Sand samples of volcanic origin are of two dominant types: clastic detritus eroded from a volcanic terrain and products of explosive volcanic eruptions (pyroclastic sediments, also known as tephra).
The first group of volcanic sand is similar to most other types of sand in terms of genesis. However, they generally have different composition from the so-called normal continental quartz-rich sand. Such volcanic sand is typically immature because most of its components are susceptible to weathering. This type of sand is often composed mostly of rock fragments rather than individual mineral crystals.
The second group consists of volcanic ash. This material is composed of volcanic glass, rock fragments, and crystals in all possible proportions. Lithified volcanic ash is tuff. Lithified deposit of a pyroclastic flow is ignimbrite.
Olivine, pyroxene, and magnetite are the most characteristic minerals of most volcanic sand deposits. Most volcanic beach sands are dark-colored. Hence, they are often named black sand. Black color is given to these sands by minerals augite (pyroxene), magnetite, and sometimes hornblende. These minerals contain lots of iron in their crystal structure which often gives them black color and reddish rust-colored hue when weathered.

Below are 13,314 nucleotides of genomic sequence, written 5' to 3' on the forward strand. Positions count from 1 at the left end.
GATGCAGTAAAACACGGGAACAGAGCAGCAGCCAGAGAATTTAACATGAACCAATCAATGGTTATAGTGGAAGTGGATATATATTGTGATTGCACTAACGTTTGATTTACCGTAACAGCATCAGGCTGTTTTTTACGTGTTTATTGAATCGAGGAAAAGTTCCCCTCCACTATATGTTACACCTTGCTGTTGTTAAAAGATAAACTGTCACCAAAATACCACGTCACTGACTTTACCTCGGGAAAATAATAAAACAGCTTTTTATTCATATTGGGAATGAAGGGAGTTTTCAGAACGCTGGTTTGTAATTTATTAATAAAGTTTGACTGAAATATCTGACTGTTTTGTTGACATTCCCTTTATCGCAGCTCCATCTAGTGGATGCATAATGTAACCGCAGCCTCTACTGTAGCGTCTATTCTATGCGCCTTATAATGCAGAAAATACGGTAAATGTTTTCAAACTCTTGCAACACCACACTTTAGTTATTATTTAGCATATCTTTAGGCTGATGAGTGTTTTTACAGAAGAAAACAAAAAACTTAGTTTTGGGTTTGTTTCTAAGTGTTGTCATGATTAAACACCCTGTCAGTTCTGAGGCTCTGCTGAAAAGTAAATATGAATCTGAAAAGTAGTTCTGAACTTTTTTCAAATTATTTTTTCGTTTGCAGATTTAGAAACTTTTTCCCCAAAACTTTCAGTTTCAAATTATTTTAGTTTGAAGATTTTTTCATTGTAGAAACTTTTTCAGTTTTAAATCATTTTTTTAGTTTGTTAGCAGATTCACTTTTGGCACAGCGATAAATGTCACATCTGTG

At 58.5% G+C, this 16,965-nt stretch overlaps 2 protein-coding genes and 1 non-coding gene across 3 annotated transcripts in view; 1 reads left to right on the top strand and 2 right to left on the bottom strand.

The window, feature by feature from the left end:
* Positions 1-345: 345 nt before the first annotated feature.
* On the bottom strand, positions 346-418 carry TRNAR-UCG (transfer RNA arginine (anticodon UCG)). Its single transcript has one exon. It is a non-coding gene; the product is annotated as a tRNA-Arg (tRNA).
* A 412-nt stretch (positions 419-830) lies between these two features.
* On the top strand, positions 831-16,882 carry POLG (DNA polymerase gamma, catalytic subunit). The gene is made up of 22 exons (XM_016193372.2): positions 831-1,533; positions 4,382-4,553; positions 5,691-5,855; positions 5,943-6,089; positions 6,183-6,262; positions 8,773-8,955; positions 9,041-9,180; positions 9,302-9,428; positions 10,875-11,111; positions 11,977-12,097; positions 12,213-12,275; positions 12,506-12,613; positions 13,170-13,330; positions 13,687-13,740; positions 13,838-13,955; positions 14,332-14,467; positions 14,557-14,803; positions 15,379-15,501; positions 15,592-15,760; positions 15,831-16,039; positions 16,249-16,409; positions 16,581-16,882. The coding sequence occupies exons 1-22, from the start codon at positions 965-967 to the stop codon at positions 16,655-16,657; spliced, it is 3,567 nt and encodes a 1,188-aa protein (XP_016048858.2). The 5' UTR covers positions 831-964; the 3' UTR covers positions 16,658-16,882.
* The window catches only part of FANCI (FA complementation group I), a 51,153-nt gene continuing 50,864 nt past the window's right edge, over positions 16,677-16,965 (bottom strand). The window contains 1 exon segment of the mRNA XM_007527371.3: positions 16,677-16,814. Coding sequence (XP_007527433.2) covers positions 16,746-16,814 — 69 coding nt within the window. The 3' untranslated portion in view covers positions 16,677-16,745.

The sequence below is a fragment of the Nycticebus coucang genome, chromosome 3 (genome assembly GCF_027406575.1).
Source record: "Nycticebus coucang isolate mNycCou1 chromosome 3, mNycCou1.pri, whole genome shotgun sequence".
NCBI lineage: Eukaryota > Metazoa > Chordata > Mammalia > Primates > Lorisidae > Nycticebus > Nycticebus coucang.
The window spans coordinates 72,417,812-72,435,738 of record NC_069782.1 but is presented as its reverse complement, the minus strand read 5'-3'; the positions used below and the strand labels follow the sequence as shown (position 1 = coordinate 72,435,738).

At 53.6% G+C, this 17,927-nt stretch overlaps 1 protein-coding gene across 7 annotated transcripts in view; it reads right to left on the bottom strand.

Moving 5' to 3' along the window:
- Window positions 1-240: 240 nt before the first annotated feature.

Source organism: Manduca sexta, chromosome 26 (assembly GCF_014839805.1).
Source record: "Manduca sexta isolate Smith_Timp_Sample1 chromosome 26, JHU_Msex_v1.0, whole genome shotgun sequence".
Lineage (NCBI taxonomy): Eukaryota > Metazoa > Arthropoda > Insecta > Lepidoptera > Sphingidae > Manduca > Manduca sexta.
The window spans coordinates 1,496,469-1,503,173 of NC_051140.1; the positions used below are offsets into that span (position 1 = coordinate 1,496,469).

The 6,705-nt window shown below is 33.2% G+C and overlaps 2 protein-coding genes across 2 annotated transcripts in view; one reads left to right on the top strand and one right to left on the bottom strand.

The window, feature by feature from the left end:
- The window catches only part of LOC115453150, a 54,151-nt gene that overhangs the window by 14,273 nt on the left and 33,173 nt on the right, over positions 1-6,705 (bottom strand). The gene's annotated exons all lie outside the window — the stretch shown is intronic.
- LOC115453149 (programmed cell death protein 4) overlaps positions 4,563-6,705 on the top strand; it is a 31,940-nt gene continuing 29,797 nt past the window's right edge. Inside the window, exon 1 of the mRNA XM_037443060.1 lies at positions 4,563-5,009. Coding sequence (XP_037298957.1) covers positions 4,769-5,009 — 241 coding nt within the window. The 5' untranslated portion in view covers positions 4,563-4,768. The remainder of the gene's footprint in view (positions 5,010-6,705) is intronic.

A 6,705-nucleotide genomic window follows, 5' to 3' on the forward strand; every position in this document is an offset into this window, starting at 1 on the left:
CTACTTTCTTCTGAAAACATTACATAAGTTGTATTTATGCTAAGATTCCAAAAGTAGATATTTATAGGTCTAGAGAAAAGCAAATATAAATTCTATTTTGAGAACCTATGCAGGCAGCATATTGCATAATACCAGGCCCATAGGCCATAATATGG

Black volcanic sand on La Palma, Canary Islands.
Volcanic sand composed of basaltic rock fragments. Kahena Beach, Hawaii. Width of view 10 mm.
Mostly red volcanic glass fragments. California, Medoc County. Width of view 20 mm.
Olivine sand from Hawaii, Papakolea Beach. Width of view 20 mm.
Volcanic beach sand from Hawaii, Punalu’u Beach. Sand is composed of vesicular volcanic glass. Width of view 20 mm.
Volcanic ash collected one day after the eruption of Mount St. Helens in 1980. Width of the voew is 4 mm.
Fine-grained volcanic beach sand from Martinique. Green prismatic mineral is augite. Black is magnetite. Width of view 7 mm.
The components of a volcanic sand from the Azores archipelago.
Same grains together as a sand sample. Width of view 14 mm.